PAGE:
If you’re having trouble organizing your medications or your smartphone just isn’t smart enough to help you open the door, Stan Cassidy Rehab Center may have the answer.
The Fredericton facility offers hands-on smart technology training to people over 55 and seniors with caregivers.
The six-week course takes place in the center’s smart home, set up like a regular apartment, albeit with lots of cool, if slightly confusing, gadgets.
Marla Calder, an occupational therapist and co-researcher on the project, said it helps participants learn how different items actually work in the bedroom, bathroom and kitchen.
“We’ve developed hands-on educational modules that we can use in the community and teach adults how to use this technology to gain independence,” Calder said. “This is another strategy that we hope will help combat social isolation and for [people] to become more comfortable with technology.”
Being comfortable with technology
Emma Kroken, the project’s research coordinator and developer of the learning modules, said the weekly classes spend the first hour demonstrating how to use the technology, and then there is time to play and get more comfortable using the items.
“They get a chance to learn new things and go home and try them and then come back the next week and ask questions,” Kroken said.
Classes cover basics such as how to control lights, window shades, door locks and security cameras using a smartphone, tablet or smart speakers such as Amazon’s Echo Dot and Google Home.
From there, the lessons move on to more complex questions, such as how to spot fraud and how to create a strong password.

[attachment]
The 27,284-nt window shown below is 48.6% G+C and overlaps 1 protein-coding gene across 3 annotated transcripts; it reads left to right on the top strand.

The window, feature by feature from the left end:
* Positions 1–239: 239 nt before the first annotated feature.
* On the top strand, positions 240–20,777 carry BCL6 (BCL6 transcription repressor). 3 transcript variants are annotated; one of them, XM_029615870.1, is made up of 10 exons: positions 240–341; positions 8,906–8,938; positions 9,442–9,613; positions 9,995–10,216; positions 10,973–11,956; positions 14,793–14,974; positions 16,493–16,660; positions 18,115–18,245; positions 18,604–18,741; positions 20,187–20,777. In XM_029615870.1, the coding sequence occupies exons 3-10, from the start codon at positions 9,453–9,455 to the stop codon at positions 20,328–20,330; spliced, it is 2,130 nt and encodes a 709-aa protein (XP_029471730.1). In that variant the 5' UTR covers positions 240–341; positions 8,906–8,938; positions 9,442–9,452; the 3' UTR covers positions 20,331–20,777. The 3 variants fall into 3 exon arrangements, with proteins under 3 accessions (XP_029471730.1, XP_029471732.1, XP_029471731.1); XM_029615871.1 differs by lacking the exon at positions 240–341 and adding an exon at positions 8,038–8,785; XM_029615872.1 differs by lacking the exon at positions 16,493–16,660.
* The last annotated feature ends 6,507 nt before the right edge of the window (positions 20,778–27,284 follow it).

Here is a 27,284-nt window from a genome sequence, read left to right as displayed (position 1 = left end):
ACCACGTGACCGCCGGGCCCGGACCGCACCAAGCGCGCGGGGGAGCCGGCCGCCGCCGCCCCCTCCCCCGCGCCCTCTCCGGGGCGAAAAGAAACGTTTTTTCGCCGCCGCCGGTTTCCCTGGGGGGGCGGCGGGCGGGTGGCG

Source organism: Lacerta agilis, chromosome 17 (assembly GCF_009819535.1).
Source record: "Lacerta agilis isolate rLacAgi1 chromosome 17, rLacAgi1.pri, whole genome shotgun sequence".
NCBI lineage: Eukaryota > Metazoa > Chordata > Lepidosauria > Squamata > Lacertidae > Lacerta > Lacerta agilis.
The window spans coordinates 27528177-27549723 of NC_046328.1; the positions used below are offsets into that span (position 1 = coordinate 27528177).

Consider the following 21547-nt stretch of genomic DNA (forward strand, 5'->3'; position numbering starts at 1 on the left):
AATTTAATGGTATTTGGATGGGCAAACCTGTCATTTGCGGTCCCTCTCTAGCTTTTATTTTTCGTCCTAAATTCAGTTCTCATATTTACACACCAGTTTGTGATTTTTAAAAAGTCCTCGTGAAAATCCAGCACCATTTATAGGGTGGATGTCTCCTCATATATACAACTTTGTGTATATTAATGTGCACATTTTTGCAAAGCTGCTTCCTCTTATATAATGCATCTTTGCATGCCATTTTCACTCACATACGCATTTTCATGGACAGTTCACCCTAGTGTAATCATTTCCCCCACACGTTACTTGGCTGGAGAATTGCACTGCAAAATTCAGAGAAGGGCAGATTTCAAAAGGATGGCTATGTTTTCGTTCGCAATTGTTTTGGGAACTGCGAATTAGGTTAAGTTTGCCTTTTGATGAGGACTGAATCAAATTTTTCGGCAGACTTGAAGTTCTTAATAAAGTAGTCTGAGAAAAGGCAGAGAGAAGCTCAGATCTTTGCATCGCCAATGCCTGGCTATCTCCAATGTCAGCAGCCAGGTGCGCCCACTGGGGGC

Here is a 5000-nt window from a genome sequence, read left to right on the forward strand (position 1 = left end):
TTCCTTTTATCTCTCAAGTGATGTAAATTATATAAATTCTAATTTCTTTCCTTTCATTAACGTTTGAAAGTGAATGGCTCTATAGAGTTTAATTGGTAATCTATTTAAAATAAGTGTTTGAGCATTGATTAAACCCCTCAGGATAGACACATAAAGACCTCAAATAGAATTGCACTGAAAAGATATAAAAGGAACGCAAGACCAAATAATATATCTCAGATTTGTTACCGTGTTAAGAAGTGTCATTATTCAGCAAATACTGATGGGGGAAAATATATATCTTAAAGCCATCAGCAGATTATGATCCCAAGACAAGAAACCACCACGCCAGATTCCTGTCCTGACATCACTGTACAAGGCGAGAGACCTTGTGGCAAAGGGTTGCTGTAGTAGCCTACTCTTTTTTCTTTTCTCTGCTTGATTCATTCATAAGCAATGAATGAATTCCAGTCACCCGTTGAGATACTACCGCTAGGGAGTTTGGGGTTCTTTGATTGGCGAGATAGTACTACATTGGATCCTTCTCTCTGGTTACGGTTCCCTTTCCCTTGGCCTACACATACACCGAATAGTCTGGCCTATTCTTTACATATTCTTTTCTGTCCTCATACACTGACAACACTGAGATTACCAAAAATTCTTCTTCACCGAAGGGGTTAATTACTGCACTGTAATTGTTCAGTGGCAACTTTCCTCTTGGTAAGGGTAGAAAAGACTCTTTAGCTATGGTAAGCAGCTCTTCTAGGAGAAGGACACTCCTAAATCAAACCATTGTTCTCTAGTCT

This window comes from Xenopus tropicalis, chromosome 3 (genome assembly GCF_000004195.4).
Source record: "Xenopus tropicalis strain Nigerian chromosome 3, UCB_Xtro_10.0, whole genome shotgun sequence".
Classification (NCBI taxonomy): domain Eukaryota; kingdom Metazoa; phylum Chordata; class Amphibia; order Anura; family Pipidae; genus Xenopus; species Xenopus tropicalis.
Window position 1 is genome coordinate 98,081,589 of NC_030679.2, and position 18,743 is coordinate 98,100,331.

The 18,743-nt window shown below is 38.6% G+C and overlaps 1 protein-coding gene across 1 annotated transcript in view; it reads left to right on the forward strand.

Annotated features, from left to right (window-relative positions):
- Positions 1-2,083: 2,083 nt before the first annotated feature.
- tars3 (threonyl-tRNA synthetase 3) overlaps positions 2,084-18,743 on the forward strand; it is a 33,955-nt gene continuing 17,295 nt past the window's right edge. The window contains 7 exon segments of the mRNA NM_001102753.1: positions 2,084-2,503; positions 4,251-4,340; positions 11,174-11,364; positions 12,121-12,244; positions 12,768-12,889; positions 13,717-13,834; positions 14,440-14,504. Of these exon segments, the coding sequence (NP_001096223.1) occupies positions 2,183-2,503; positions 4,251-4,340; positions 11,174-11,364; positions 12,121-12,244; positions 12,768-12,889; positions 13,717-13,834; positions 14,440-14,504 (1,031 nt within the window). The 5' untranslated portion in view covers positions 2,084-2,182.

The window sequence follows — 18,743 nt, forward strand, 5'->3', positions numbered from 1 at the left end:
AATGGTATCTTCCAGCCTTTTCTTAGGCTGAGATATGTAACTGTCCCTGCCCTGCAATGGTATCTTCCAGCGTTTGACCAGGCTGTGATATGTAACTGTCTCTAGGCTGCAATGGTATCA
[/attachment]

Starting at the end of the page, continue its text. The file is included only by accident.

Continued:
By 2038, 31.3% of New Brunswick’s population is expected to be over the age of 65, according to aging strategy for New Brunswick, but this kind of information is important for people of all ages.
Medication management is critical to staying independent and aging at home, which is why Stan Cassidy’s team demonstrated the use of smart pill boxes to track when and what pills should be taken each day.
“Even just using technology to set medication reminders is something that can really prevent hospital readmissions or really serious health outcomes,” Kroken said.
She adds that many of the class participants are excited and eager to learn how to use the devices they have at home.
“They have technology at home, a lot of it, and they just don’t know where to start. They’re both overwhelmed and scared,” Kroken said. “When [they] come in and play with our stuff, we can get them out of any situation they get into.”
Emily Reed, an assistant professor in UNB’s School of Nursing, said that while some older adults love technology and are eager to use it, others fear that by choosing something like remote monitoring, they will lose contact with a personal assistant.
“This is not intended to be a substitute for home care. They still want people to come see them. They want physical help and company,” Reid said.
Barriers to access
However, not everyone has access to the Fredericton course because there may not be reliable transportation. And the cost of gas can also be a barrier, especially for those traveling from out-of-town areas.
There is also a language barrier as classes are only offered in English at the moment and the default language of technology is often English. It can be corrected, but sometimes help is needed, Reid said.
Having mainstream technology in the smart home package is a “huge pro,” Calder said, because many seniors may already have friends and family who own these items.
“If that’s the case, they can be encouraged to just join that ecosystem.” And that automatically gives them a support network for that troubleshooting,” Calder said.
“It allows a little more independence and a little more sense of control over this technology.”